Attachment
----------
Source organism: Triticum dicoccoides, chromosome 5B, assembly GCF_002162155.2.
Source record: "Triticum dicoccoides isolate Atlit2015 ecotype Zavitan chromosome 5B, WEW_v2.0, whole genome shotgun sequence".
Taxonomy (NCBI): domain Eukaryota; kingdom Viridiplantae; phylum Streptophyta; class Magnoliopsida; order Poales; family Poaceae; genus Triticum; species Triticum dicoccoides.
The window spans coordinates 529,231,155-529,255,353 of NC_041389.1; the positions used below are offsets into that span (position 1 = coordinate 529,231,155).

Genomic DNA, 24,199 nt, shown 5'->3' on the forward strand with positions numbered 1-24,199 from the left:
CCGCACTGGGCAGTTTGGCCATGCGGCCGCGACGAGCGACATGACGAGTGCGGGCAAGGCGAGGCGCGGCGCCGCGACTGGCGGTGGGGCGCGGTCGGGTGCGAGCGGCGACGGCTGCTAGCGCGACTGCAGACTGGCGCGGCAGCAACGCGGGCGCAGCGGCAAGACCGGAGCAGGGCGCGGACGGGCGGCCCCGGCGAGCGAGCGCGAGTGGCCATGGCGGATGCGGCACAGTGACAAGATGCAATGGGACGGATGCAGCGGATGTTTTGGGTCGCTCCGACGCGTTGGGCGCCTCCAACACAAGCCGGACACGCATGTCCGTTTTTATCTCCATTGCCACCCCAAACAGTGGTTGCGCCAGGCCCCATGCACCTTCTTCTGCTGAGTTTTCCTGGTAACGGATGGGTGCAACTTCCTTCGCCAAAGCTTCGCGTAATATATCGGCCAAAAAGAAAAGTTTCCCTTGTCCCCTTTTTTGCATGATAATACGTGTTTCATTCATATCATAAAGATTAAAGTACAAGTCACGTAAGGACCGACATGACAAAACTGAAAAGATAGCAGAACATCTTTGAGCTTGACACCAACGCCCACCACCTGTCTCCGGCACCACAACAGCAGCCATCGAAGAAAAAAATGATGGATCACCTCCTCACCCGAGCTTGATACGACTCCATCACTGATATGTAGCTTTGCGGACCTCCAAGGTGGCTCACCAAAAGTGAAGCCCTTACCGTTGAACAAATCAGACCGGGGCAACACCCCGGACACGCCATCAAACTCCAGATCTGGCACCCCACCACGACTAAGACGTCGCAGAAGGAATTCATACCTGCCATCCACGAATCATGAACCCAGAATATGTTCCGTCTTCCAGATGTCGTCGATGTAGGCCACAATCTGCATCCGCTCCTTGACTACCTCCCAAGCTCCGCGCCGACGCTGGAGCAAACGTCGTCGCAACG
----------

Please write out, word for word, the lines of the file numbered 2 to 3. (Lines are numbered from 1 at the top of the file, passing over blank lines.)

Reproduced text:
Source record: "Triticum dicoccoides isolate Atlit2015 ecotype Zavitan chromosome 5B, WEW_v2.0, whole genome shotgun sequence".
Taxonomy (NCBI): domain Eukaryota; kingdom Viridiplantae; phylum Streptophyta; class Magnoliopsida; order Poales; family Poaceae; genus Triticum; species Triticum dicoccoides.